Friday, June 29, 2012

An Argument for Reading Books

Forgive me, I needed to crunch some numbers...

Photo pulled from this site.
Last night I wondered aloud how much concert ticket prices had gone up over the last twenty years or so. I remember seeing Metallica (touring ...And Justice for All) and The Cult (touring Sonic Temple) in 1988 or so for about $20 in a general admission situation, so I went looking for anything that would confirm that. I found this article that tells me:

If it seems like buying tickets to your favorite concerts has become even more expensive and more complicated, you`re right. It has.

and later on says this:


``It`s not a trend,`` says longtime concert promoter Jack Boyle, owner of Cellar Door Concerts. There are different styles of promoting. We`ve been passing on some shows because we just won`t raise ticket prices that high.``

... Boyle promises that big shows to come, such as possible return engagements by GNR and Metallica, should hold the line at $25. 

Did you notice the dateline on that article? 1992.

So I went looking around on the web and found this site where someone had saved his concert ticket stubs and posted the prices paid for the show. The best one was this:

Van Halen's Monsters of Rock (VH, Scorpions, Metallica, Dokken, Kingdom
Come) - Giants Stadium, July 1988 - $22.50 

Even with Kingdom Come on the bill a metalhead got an overdose of anthemic heavy rock for a great price.

The article from '92 that says that GNR would stay about $25 and that rising prices were 'not a trend' was interesting as a complaint about ticket prices being too high for the time. Wanna know how much GNR tickets in south Florida were last year? They started at $79. My estimate last night was the prices had risen approximately 400% and that appears to have been borne out.

I didn't bother researching current Metallica ticket prices because their American shows are done for the year and - honestly -  trying to use TicketMaster's website to look at things is crazy. I will say that I looked into buying Van Halen tickets this year and found the cheap seats were $75 before fees and such. The nosebleed seats, those are.

Before you go saying I'm a cranky SOB, let me offer a comparison.


  1. Robert A. Heinlein's Friday came out in 1982 with a price of $14.95 as a hardback. (Source)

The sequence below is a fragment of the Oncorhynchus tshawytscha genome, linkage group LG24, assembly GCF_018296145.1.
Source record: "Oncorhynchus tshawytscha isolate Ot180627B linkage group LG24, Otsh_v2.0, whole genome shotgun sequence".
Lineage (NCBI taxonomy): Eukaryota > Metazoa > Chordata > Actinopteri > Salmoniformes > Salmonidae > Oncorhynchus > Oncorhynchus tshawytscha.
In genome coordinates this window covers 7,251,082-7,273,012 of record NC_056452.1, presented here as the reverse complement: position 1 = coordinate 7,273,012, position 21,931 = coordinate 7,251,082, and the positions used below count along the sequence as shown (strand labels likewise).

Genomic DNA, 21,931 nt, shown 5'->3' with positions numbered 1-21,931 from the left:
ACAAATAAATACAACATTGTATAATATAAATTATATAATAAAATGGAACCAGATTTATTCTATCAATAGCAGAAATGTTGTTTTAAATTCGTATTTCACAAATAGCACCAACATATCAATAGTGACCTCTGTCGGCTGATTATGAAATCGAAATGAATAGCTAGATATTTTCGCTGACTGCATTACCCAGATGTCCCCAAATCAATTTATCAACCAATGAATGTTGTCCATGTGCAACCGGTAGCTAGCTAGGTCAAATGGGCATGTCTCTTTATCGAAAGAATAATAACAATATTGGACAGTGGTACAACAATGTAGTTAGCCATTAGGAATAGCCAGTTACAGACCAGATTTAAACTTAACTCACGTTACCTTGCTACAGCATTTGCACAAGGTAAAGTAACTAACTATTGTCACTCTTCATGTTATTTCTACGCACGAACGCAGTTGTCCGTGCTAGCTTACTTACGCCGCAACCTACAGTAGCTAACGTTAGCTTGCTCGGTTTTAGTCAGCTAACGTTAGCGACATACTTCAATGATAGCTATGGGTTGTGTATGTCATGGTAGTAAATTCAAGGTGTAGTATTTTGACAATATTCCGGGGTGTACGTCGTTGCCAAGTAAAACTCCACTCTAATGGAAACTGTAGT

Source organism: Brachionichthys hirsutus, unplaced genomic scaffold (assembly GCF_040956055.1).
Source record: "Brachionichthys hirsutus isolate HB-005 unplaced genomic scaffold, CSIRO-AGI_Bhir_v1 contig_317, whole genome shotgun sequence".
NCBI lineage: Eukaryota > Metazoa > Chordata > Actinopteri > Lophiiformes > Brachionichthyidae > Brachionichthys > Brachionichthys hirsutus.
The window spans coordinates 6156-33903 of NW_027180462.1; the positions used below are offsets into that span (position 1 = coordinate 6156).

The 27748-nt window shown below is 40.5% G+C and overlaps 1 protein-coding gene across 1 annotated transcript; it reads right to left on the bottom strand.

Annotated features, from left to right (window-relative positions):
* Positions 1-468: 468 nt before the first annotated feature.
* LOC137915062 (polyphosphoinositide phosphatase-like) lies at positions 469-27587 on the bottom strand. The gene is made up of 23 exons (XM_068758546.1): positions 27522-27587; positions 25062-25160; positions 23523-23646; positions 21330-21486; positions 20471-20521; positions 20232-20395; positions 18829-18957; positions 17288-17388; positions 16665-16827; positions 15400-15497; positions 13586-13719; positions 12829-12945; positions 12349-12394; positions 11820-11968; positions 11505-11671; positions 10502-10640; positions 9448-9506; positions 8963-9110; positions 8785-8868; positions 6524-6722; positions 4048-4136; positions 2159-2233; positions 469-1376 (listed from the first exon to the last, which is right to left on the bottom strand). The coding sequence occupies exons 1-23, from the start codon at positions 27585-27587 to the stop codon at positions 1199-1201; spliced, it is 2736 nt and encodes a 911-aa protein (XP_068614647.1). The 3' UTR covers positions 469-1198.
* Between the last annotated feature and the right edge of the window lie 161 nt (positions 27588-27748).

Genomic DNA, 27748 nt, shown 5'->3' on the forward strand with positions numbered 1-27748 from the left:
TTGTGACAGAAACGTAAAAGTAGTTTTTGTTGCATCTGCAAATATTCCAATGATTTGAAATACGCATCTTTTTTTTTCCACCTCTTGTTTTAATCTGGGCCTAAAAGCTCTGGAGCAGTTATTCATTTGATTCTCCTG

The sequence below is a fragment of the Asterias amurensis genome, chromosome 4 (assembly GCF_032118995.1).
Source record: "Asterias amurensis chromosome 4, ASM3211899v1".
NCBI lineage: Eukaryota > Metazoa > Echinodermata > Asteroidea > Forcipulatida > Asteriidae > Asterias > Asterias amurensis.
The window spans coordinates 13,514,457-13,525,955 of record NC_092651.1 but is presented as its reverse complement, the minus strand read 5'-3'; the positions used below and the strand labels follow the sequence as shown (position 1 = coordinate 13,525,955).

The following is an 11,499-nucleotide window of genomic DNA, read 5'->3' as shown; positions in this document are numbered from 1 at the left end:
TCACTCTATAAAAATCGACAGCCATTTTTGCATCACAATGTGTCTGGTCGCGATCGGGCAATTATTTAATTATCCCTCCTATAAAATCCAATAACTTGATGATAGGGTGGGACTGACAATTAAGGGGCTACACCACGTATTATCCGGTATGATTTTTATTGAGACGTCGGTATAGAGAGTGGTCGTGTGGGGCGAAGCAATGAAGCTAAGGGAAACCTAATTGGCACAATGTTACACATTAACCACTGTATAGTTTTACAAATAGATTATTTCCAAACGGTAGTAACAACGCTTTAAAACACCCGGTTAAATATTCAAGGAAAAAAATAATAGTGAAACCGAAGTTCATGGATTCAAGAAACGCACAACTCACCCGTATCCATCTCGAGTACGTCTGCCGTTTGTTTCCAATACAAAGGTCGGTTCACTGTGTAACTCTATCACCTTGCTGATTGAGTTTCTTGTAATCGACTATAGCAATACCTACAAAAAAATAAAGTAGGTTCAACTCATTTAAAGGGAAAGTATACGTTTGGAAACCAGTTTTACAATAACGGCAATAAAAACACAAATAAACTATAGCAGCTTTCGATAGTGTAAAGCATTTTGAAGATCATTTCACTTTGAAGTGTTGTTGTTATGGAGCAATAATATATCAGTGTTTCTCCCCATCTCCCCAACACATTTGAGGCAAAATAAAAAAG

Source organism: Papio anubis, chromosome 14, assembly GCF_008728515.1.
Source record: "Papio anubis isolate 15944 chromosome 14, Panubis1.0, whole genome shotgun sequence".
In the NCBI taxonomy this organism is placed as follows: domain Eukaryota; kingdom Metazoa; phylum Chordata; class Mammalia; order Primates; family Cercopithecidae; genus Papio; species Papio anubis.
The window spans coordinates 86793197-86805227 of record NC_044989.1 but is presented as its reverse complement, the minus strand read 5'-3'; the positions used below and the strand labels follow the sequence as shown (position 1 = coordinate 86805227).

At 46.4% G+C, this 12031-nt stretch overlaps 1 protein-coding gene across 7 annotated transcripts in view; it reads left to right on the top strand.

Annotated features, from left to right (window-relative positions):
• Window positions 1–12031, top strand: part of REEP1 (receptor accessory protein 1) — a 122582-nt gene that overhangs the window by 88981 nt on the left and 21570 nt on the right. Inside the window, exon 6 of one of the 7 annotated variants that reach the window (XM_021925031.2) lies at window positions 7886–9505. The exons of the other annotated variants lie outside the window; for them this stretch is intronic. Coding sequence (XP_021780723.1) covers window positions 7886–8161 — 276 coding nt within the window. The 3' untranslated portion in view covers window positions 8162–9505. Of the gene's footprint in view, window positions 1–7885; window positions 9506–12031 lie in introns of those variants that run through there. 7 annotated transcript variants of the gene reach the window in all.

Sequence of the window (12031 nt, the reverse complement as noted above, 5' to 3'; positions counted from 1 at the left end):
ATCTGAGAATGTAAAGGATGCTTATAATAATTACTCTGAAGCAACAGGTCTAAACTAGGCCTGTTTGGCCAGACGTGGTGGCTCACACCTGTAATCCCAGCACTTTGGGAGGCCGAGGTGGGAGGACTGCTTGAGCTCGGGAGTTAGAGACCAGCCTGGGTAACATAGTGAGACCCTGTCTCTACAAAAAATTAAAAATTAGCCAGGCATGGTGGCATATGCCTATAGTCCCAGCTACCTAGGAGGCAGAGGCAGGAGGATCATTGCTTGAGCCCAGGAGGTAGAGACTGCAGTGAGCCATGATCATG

2. The List of 7 by Mark Frost was published in 1993 priced at $20 for the hardback.
  3. For $26 in 2001 one could buy a copy of Neil Gaiman's American Gods in hardback.
  4. Last month, in 2012, I bought a copy of Alex Grecian's The Yard for $26.95 in hardback.

While these books range from SF to thriller to fantasy and back to thriller, they are similar in page count (not exact, mind you, but similar) and target audience. They come from three publishers: Holt, Rhinehart, and Winston (Heinlein); Putnam (Grecian); and William Morrow (Frost and Gaiman). Isn't it interesting that over the course of thirty years, the price of a good read has only gone up 80%? I'm sure there are exceptions to the rule, but I think this is probably a good cross-section of entertainment, similar to the music acts mentioned above. Books you can keep and read again if you like. Live shows (up to about the last ten years) you had to wait for the film or just relive in memory if you weren't drunk or stoned out of your mind at the show or both.


These are first editions, too, bought as they were published. I didn't have to stand in line to get them, either. I've done that just once and it was for a Harry Potter book and my wife made me do it, but that's another story. It's true that in '82 books were a considerable investment, but in '82 concerts ran between $12 and $20 so they're a good comparison. Well, reasonable, at least.

What I'm getting at is that inflation of prices is typical. It's more grossly obvious in the price of tickets for live music than it is in printed books. The Consumer Price Index tells us that there has been 95% inflation from '82 to 2005. That says to me that publishing, traditional publishing at least, has kept pace with inflation while live music has not. So a minimum of $80 per person for a one-time, two-hour show that may or may not start on time (and might cost you more than double that by the time it's all done) versus $26 for a book I can read at my leisure and read again if I really like it seems like a no-brainer. I don't have to wait in an improbably long line for the toilet, either.

You won't hear me complain about the price of books in the future. Probably. We'll see.

Is it the shared experience of a concert that draws people? I think it is. Can something like that be created around a book? Ask J.K. Rowling or any Harry Potter fan. Or better yet, loan some of your books to your friends and then talk about them over drinks. You can play Van Halen in the background if you like.




Wednesday, June 27, 2012

Blind and Dumb

The person who made this disappeared
under mysterious circumstances in the
company of Jim Morrison, Amelia Earhart and
someone wearing a shirt that said CROATOAN.
Aren't conspiracies fun?

The tiniest details from meager, not-quite-facts wind up the most overwrought of people on the oddest subjects.

UFOs? It's obvious the governments of the world are hiding the fact - FACT I say! - that they have had contact with alien races. Someone is obviously planning to get the rich folks off the planet before it explodes from overheating.